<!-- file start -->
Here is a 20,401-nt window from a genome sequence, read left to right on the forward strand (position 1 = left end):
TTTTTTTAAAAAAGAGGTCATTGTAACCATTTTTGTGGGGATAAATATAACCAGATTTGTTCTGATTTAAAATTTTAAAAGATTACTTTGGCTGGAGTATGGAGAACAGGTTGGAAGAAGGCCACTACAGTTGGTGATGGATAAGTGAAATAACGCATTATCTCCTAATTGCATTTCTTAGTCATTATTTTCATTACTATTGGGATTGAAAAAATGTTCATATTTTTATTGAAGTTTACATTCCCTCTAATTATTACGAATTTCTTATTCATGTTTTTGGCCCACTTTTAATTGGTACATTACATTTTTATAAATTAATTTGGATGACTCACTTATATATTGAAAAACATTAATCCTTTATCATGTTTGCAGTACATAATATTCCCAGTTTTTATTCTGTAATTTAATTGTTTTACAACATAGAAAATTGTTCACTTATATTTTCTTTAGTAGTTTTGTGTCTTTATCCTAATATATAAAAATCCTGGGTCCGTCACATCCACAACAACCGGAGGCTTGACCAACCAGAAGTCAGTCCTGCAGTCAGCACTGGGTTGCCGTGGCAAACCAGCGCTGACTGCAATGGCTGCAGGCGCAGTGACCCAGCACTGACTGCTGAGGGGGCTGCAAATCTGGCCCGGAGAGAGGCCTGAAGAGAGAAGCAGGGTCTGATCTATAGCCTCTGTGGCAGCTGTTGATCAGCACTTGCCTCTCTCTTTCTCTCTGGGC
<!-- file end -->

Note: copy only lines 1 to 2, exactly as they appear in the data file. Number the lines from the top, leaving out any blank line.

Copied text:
Here is a 20,401-nt window from a genome sequence, read left to right on the forward strand (position 1 = left end):
TTTTTTTAAAAAAGAGGTCATTGTAACCATTTTTGTGGGGATAAATATAACCAGATTTGTTCTGATTTAAAATTTTAAAAGATTACTTTGGCTGGAGTATGGAGAACAGGTTGGAAGAAGGCCACTACAGTTGGTGATGGATAAGTGAAATAACGCATTATCTCCTAATTGCATTTCTTAGTCATTATTTTCATTACTATTGGGATTGAAAAAATGTTCATATTTTTATTGAAGTTTACATTCCCTCTAATTATTACGAATTTCTTATTCATGTTTTTGGCCCACTTTTAATTGGTACATTACATTTTTATAAATTAATTTGGATGACTCACTTATATATTGAAAAACATTAATCCTTTATCATGTTTGCAGTACATAATATTCCCAGTTTTTATTCTGTAATTTAATTGTTTTACAACATAGAAAATTGTTCACTTATATTTTCTTTAGTAGTTTTGTGTCTTTATCCTAATATATAAAAATCCTGGGTCCGTCACATCCACAACAACCGGAGGCTTGACCAACCAGAAGTCAGTCCTGCAGTCAGCACTGGGTTGCCGTGGCAAACCAGCGCTGACTGCAATGGCTGCAGGCGCAGTGACCCAGCACTGACTGCTGAGGGGGCTGCAAATCTGGCCCGGAGAGAGGCCTGAAGAGAGAAGCAGGGTCTGATCTATAGCCTCTGTGGCAGCTGTTGATCAGCACTTGCCTCTCTCTTTCTCTCTGGGC